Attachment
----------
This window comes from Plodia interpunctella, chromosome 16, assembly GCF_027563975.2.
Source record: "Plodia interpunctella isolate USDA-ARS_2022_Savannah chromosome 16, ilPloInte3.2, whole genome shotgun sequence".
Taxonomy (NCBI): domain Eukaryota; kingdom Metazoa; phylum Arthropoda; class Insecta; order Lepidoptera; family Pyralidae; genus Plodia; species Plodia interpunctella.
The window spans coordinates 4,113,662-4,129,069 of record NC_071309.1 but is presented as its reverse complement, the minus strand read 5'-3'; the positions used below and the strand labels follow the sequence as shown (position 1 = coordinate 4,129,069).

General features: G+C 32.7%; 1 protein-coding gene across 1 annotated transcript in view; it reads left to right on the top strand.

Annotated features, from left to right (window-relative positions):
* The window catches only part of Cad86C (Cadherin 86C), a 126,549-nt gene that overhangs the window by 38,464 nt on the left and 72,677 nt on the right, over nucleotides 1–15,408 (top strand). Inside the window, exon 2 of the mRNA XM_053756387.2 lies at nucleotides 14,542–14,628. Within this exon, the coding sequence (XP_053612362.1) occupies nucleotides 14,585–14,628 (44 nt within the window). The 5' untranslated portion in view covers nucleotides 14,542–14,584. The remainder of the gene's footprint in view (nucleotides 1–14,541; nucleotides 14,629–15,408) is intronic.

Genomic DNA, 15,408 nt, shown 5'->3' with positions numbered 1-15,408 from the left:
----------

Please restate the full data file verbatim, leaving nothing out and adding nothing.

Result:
This window comes from Plodia interpunctella, chromosome 16, assembly GCF_027563975.2.
Source record: "Plodia interpunctella isolate USDA-ARS_2022_Savannah chromosome 16, ilPloInte3.2, whole genome shotgun sequence".
Taxonomy (NCBI): domain Eukaryota; kingdom Metazoa; phylum Arthropoda; class Insecta; order Lepidoptera; family Pyralidae; genus Plodia; species Plodia interpunctella.
The window spans coordinates 4,113,662-4,129,069 of record NC_071309.1 but is presented as its reverse complement, the minus strand read 5'-3'; the positions used below and the strand labels follow the sequence as shown (position 1 = coordinate 4,129,069).

General features: G+C 32.7%; 1 protein-coding gene across 1 annotated transcript in view; it reads left to right on the top strand.

Annotated features, from left to right (window-relative positions):
* The window catches only part of Cad86C (Cadherin 86C), a 126,549-nt gene that overhangs the window by 38,464 nt on the left and 72,677 nt on the right, over nucleotides 1–15,408 (top strand). Inside the window, exon 2 of the mRNA XM_053756387.2 lies at nucleotides 14,542–14,628. Within this exon, the coding sequence (XP_053612362.1) occupies nucleotides 14,585–14,628 (44 nt within the window). The 5' untranslated portion in view covers nucleotides 14,542–14,584. The remainder of the gene's footprint in view (nucleotides 1–14,541; nucleotides 14,629–15,408) is intronic.

Genomic DNA, 15,408 nt, shown 5'->3' with positions numbered 1-15,408 from the left: